What To Say If Your Child Doesn’t Make A Team
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Sometimes parents want their child to make the team more than the actual child. When your child is trying out for a travel team or a competitive league, the stakes are higher for everyone involved. As a parent, you’ve invested in your child’s development to make the team. You’ve been the driver, the supporter, and the decision-maker. For the child, they’ve put in the time, work, and focus. Not making a team is hard on everyone involved. Even coaches have a hard time. Typically, not making a team happens at a travel level. Recreational sports don’t have tryouts. If your child recently found out he/she/they didn’t make a team, here’s what you can say.
You did your very best. I’m proud of you for that.
It’s important that even in the heat of the moment when emotions are high to remain calm. By keeping your composure and not overreacting you are demonstrating to your child that everything is going to be OK.
Did you know that I also didn’t make a team?
Show empathy by relating to your child. Even if you are referring to a math team or a debate team, this is a learning moment. It’s incredibly rare for a person to make every single team they tryout for. Remind your child that you also have been in their shoes before.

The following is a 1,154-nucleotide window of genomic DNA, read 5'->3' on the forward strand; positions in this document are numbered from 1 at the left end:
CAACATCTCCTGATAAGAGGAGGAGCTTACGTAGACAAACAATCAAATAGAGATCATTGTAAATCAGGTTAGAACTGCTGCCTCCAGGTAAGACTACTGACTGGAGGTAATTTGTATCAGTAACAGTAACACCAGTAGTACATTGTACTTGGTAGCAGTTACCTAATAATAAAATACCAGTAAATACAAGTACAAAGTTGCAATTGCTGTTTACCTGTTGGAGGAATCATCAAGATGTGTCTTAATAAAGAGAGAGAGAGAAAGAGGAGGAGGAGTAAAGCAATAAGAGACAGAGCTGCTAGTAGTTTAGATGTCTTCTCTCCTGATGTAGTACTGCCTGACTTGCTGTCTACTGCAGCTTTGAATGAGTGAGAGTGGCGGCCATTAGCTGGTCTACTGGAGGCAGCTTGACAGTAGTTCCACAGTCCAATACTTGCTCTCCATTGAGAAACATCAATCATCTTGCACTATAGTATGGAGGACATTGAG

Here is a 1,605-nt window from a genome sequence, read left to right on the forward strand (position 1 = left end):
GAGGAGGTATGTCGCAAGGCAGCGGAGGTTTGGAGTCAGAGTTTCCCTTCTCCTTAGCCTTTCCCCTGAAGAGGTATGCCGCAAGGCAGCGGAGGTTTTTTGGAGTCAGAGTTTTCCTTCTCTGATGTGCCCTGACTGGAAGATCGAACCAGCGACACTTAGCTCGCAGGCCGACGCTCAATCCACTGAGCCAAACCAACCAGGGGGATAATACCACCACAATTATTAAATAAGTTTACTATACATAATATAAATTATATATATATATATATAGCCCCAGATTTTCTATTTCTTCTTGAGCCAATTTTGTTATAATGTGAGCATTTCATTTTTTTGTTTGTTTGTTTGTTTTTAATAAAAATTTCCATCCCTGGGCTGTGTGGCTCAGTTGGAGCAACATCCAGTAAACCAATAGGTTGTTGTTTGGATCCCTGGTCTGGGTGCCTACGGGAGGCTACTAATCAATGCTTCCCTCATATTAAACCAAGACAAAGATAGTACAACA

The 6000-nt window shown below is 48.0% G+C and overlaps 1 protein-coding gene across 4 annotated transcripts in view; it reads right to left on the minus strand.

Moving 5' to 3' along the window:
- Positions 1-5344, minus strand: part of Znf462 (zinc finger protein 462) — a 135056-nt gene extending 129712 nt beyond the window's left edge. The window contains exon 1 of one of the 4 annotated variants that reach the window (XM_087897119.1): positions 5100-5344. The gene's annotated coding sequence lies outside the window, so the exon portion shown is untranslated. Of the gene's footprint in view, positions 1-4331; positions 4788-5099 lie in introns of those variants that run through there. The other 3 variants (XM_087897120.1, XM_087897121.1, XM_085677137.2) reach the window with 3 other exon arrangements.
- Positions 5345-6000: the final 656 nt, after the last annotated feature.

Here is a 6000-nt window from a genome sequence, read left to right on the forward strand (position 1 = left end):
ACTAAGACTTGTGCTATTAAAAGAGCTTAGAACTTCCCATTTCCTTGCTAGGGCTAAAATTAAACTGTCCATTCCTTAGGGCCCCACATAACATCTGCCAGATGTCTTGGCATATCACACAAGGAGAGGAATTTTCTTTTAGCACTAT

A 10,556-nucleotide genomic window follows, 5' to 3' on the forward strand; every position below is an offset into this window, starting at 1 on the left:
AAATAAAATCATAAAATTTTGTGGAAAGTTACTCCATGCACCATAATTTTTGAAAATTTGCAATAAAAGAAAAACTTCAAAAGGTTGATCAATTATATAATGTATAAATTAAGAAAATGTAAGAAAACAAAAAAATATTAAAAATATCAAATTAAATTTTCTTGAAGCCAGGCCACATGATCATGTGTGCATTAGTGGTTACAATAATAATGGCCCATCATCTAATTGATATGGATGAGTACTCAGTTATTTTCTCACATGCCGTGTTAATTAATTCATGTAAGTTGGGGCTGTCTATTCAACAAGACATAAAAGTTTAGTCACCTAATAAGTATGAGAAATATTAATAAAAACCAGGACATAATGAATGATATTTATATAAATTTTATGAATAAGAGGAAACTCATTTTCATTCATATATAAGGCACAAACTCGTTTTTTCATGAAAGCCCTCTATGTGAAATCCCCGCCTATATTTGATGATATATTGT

Here’s the thing about sports, there are lots to try!
Just because your child didn’t make the team for one sport, doesn’t necessarily mean you should write off every sport. Try something new and encourage your child to keep getting out there and trying new activities.
There are some things you’re amazing at and just like everyone, areas to improve on too. Do you know what you could have done better?
This may not be a conversation for right after the news broke that your child didn’t make the team, but eventually having a productive conversation about what they thought went well and didn’t is a really good opportunity to teach reflection. It’s also suggested to bring this up in a way that references other moments in life too, outside of sports. Perhaps one example would be talking about a subject that your child is exceptional at and comparing it to another subject your kid struggles with.
I understand your disappointment, I’m here if you want to talk.
Assuming your child is disappointed, be sure to validate your child’s feeling. Be present and recognize that your child may be hurting. Remind them that you are there and always available if they want to talk about it. Also suggest speaking with the coach or coaches if your child wants to know further why they didn’t make the cut.
Above everything else, showing empathy, love, compassion, and understanding is essential. Most of the time, your child will bounce back and make the next team. But, handling this moment is critical and key to maintaining your child’s self esteem and overall participation in sports. Remind them how this is just one tryout, there are other teams out there, and the best results come from learning experiences.
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